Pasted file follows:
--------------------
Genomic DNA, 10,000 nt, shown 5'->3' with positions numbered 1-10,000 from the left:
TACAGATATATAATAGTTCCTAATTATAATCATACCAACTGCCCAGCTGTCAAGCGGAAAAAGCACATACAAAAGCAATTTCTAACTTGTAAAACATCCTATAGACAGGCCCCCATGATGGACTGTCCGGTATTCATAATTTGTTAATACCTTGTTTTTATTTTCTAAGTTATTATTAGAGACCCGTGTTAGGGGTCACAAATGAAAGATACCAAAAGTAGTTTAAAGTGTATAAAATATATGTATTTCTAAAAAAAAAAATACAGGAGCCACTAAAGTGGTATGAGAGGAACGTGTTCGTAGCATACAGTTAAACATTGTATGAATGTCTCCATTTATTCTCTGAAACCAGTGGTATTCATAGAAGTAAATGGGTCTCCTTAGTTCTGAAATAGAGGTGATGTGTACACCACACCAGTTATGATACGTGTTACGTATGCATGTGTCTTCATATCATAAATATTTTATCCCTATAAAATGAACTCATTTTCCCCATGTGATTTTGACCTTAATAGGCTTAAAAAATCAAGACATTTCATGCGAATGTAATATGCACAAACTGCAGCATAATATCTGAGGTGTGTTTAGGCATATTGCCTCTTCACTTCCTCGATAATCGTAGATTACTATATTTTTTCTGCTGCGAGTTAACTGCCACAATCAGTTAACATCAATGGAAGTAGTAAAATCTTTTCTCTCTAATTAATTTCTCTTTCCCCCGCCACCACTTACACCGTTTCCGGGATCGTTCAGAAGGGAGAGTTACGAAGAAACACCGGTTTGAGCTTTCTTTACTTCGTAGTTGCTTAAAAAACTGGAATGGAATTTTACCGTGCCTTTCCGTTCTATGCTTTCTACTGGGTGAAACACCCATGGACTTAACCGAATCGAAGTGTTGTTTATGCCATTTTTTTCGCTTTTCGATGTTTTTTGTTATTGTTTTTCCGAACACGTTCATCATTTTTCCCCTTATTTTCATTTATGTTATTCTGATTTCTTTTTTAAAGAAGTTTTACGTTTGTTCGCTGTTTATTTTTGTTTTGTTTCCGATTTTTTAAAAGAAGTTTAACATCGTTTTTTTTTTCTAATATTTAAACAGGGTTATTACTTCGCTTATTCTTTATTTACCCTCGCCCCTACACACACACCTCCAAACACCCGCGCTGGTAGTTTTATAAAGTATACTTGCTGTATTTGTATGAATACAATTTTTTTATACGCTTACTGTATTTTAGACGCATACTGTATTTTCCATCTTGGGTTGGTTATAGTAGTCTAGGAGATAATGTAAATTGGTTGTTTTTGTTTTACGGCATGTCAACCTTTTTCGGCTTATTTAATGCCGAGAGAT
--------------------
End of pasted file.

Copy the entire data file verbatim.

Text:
Genomic DNA, 10,000 nt, shown 5'->3' with positions numbered 1-10,000 from the left:
TACAGATATATAATAGTTCCTAATTATAATCATACCAACTGCCCAGCTGTCAAGCGGAAAAAGCACATACAAAAGCAATTTCTAACTTGTAAAACATCCTATAGACAGGCCCCCATGATGGACTGTCCGGTATTCATAATTTGTTAATACCTTGTTTTTATTTTCTAAGTTATTATTAGAGACCCGTGTTAGGGGTCACAAATGAAAGATACCAAAAGTAGTTTAAAGTGTATAAAATATATGTATTTCTAAAAAAAAAAATACAGGAGCCACTAAAGTGGTATGAGAGGAACGTGTTCGTAGCATACAGTTAAACATTGTATGAATGTCTCCATTTATTCTCTGAAACCAGTGGTATTCATAGAAGTAAATGGGTCTCCTTAGTTCTGAAATAGAGGTGATGTGTACACCACACCAGTTATGATACGTGTTACGTATGCATGTGTCTTCATATCATAAATATTTTATCCCTATAAAATGAACTCATTTTCCCCATGTGATTTTGACCTTAATAGGCTTAAAAAATCAAGACATTTCATGCGAATGTAATATGCACAAACTGCAGCATAATATCTGAGGTGTGTTTAGGCATATTGCCTCTTCACTTCCTCGATAATCGTAGATTACTATATTTTTTCTGCTGCGAGTTAACTGCCACAATCAGTTAACATCAATGGAAGTAGTAAAATCTTTTCTCTCTAATTAATTTCTCTTTCCCCCGCCACCACTTACACCGTTTCCGGGATCGTTCAGAAGGGAGAGTTACGAAGAAACACCGGTTTGAGCTTTCTTTACTTCGTAGTTGCTTAAAAAACTGGAATGGAATTTTACCGTGCCTTTCCGTTCTATGCTTTCTACTGGGTGAAACACCCATGGACTTAACCGAATCGAAGTGTTGTTTATGCCATTTTTTTCGCTTTTCGATGTTTTTTGTTATTGTTTTTCCGAACACGTTCATCATTTTTCCCCTTATTTTCATTTATGTTATTCTGATTTCTTTTTTAAAGAAGTTTTACGTTTGTTCGCTGTTTATTTTTGTTTTGTTTCCGATTTTTTAAAAGAAGTTTAACATCGTTTTTTTTTTCTAATATTTAAACAGGGTTATTACTTCGCTTATTCTTTATTTACCCTCGCCCCTACACACACACCTCCAAACACCCGCGCTGGTAGTTTTATAAAGTATACTTGCTGTATTTGTATGAATACAATTTTTTTATACGCTTACTGTATTTTAGACGCATACTGTATTTTCCATCTTGGGTTGGTTATAGTAGTCTAGGAGATAATGTAAATTGGTTGTTTTTGTTTTACGGCATGTCAACCTTTTTCGGCTTATTTAATGCCGAGAGAT